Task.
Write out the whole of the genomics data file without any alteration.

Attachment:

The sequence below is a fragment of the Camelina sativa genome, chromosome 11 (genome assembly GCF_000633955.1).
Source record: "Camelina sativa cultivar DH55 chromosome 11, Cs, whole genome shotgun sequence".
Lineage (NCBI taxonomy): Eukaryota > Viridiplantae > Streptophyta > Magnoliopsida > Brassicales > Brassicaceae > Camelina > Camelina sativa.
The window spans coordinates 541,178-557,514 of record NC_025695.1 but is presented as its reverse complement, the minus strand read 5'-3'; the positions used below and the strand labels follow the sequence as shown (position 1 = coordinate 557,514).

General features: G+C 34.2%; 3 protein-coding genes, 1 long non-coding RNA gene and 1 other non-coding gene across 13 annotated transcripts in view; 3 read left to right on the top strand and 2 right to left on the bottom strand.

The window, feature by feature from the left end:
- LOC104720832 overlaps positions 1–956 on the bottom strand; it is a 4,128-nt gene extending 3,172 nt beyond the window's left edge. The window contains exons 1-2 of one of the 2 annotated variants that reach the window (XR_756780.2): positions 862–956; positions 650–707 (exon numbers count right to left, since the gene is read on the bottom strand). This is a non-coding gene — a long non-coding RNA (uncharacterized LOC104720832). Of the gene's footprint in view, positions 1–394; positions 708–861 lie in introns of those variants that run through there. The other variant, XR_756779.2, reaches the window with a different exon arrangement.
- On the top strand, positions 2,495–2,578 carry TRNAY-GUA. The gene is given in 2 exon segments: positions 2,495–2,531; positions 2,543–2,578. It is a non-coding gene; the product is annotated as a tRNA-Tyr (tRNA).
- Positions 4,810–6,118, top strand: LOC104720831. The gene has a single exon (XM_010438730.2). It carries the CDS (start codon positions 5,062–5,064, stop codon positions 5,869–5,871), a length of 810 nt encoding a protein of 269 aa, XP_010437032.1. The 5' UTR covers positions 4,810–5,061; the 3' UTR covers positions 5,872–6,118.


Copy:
The sequence below is a fragment of the Camelina sativa genome, chromosome 11 (genome assembly GCF_000633955.1).
Source record: "Camelina sativa cultivar DH55 chromosome 11, Cs, whole genome shotgun sequence".
Lineage (NCBI taxonomy): Eukaryota > Viridiplantae > Streptophyta > Magnoliopsida > Brassicales > Brassicaceae > Camelina > Camelina sativa.
The window spans coordinates 541,178-557,514 of record NC_025695.1 but is presented as its reverse complement, the minus strand read 5'-3'; the positions used below and the strand labels follow the sequence as shown (position 1 = coordinate 557,514).

General features: G+C 34.2%; 3 protein-coding genes, 1 long non-coding RNA gene and 1 other non-coding gene across 13 annotated transcripts in view; 3 read left to right on the top strand and 2 right to left on the bottom strand.

The window, feature by feature from the left end:
- LOC104720832 overlaps positions 1–956 on the bottom strand; it is a 4,128-nt gene extending 3,172 nt beyond the window's left edge. The window contains exons 1-2 of one of the 2 annotated variants that reach the window (XR_756780.2): positions 862–956; positions 650–707 (exon numbers count right to left, since the gene is read on the bottom strand). This is a non-coding gene — a long non-coding RNA (uncharacterized LOC104720832). Of the gene's footprint in view, positions 1–394; positions 708–861 lie in introns of those variants that run through there. The other variant, XR_756779.2, reaches the window with a different exon arrangement.
- On the top strand, positions 2,495–2,578 carry TRNAY-GUA. The gene is given in 2 exon segments: positions 2,495–2,531; positions 2,543–2,578. It is a non-coding gene; the product is annotated as a tRNA-Tyr (tRNA).
- Positions 4,810–6,118, top strand: LOC104720831. The gene has a single exon (XM_010438730.2). It carries the CDS (start codon positions 5,062–5,064, stop codon positions 5,869–5,871), a length of 810 nt encoding a protein of 269 aa, XP_010437032.1. The 5' UTR covers positions 4,810–5,061; the 3' UTR covers positions 5,872–6,118.